Most spouses and loved ones of addicts, that have not helped themselves, do feel resentment and anger. They feel resentful for taking care of the alcoholic. They feel resentful for taking the brunt of the abusive behaviors that come with addiction. They feel resentful because they are spending their days worrying about the alcoholic. Understand that you are not alone. When you learn to detach with love it will release a huge burden from you spiritually and emotionally.
1. Realize that Alcoholism is Not Your Problem or Responsibility
When you stop reacting to the alcoholic’s behaviors you at once stop allowing the addiction to control you. The truth is most loved ones of addicts are preoccupied with the addicts behaviors. In other words, they allow the behaviors of the addict to consume their thoughts day in and day out and it makes them sick with the addict. No wonder you feel resentful-you don’t have a life when you consume yourself with the addict’s behaviors!
The only time we would want to interfere with the alcoholic is if they are hurting themselves or someone else. Know the difference. We have to interfere if they are going to get into a car and drive drunk. We will have to interfere if they are emotionally abusing any children in the home. These things are a must, but we don’t have to enable the addiction or rescue them from the problems they create while drinking and being drunk.
2. Don’t Blame Yourself
Loved ones sometimes indirectly blame themselves for the addiction. This happens because the alcoholic has abusive tirades where they continually blame their spouse or other close loved ones for their unhappiness. But it’s not true! Alcoholics are alcoholics because they chose to take that first drink and they are responsible for what they do while intoxicated. Once you give them back the addiction they are more apt to come out from denial and seek help. Alcoholics can get sober but THEY have to be willing.
3. Stop Trying to Control the Addiction or Fix the Alcoholic
Loved ones and spouses think they can somehow control the amount of alcohol the alcoholic drinks, or they think they can somehow get them to stop drinking altogether. This is nonsensical. You are completely powerless to control the alcoholic or the addiction. But you can control how you react to the alcoholic’s behaviors. Be good to yourself and don’t let the abuse destroy your emotional and spiritual well being.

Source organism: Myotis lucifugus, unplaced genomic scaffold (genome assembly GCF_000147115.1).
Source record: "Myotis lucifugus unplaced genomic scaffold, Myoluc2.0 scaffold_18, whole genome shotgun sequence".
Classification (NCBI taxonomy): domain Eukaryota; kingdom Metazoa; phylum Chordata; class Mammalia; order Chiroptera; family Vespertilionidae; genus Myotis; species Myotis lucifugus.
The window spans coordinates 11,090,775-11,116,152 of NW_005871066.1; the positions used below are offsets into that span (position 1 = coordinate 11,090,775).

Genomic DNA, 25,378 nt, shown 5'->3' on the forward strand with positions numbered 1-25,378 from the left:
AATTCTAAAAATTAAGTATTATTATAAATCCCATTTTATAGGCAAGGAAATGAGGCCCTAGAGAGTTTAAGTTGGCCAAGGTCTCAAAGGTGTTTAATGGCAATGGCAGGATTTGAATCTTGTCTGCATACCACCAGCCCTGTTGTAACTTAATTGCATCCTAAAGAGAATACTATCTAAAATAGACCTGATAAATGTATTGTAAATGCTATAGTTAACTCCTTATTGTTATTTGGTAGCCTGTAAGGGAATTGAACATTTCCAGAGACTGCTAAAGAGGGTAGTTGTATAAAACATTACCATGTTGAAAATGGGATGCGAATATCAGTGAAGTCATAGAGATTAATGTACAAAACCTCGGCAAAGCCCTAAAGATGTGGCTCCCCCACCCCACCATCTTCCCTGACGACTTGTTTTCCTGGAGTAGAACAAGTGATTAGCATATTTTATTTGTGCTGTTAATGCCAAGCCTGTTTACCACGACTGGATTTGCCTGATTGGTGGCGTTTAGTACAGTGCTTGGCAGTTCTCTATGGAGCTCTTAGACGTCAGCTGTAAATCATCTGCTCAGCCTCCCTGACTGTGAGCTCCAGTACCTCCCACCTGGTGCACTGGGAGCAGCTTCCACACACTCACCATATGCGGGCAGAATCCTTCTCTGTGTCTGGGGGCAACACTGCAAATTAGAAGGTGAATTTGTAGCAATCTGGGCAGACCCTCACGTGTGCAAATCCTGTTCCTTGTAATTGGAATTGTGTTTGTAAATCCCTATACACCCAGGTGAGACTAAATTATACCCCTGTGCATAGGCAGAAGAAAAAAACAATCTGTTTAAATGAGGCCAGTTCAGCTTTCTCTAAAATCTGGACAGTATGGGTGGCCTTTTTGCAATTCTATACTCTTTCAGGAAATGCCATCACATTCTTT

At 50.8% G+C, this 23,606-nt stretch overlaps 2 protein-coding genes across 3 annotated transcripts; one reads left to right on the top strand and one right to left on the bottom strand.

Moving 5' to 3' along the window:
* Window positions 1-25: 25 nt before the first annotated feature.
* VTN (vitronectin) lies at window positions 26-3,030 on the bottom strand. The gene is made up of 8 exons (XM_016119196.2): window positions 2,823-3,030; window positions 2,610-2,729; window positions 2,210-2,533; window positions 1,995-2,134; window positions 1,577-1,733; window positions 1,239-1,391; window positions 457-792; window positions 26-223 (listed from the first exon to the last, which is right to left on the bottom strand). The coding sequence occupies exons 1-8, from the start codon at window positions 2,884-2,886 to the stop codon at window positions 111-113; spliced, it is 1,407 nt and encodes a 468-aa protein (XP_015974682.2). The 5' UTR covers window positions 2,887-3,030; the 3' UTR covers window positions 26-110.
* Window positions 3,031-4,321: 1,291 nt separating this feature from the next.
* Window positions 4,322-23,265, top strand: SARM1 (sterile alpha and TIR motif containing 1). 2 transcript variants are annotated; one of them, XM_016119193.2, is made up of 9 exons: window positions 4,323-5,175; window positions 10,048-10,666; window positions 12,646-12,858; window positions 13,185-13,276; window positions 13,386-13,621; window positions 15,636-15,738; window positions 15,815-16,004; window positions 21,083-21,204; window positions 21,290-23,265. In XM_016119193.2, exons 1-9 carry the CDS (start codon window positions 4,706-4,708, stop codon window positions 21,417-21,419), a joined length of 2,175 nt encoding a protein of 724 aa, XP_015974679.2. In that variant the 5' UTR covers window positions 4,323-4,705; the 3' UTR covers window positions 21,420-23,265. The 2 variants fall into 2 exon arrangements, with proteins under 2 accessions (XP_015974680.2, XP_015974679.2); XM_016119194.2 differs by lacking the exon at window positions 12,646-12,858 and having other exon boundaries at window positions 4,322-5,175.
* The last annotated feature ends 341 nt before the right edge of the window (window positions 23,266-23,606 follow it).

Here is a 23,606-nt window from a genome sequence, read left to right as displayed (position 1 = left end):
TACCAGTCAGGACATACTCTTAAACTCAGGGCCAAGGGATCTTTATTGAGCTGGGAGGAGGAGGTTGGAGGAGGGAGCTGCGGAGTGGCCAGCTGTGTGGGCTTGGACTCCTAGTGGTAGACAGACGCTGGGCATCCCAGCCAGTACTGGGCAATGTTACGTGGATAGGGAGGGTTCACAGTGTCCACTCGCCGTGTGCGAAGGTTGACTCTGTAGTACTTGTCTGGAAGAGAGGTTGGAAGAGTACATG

You can’t fix the alcoholic-they can only fix themselves. The more you enable and rescue the alcoholics problems, that they have created while drinking, the more they will be consumed within the addiction-in essence, you the enabler, are helping them drink! The best way to help the alcoholic or addict is to do nothing. Don’t react to the abuse and don’t enable and rescue.
4. Don’t Give up and Don’t Get Discouraged
We have control over what we do, what we say, and how we react to the addiction. We can control our own thoughts, actions and behaviors towards the alcoholic and towards ourselves. We can choose to continue doing those things that make us happy while praying for the recovery of our loved one. We must learn to let “it” go and give it to God. God gives us the peace we need to live with and love the alcoholic.
5. Get Educated About Alcoholism
The more we understand about alcoholism the easier it is for us to handle each and every situation that comes up with the alcoholic. I cannot say how important it is to get yourself educated about all the aspects of alcoholism because it will make or break your sanity in the long run. ALANON, a group that helps spouses learn to detach, is an excellent way to begin your education because you will realize you are not alone in how you feel and there are others who are going through exactly what you are. You don’t have to feel resentful or bitter about the addiction or alcoholic any longer.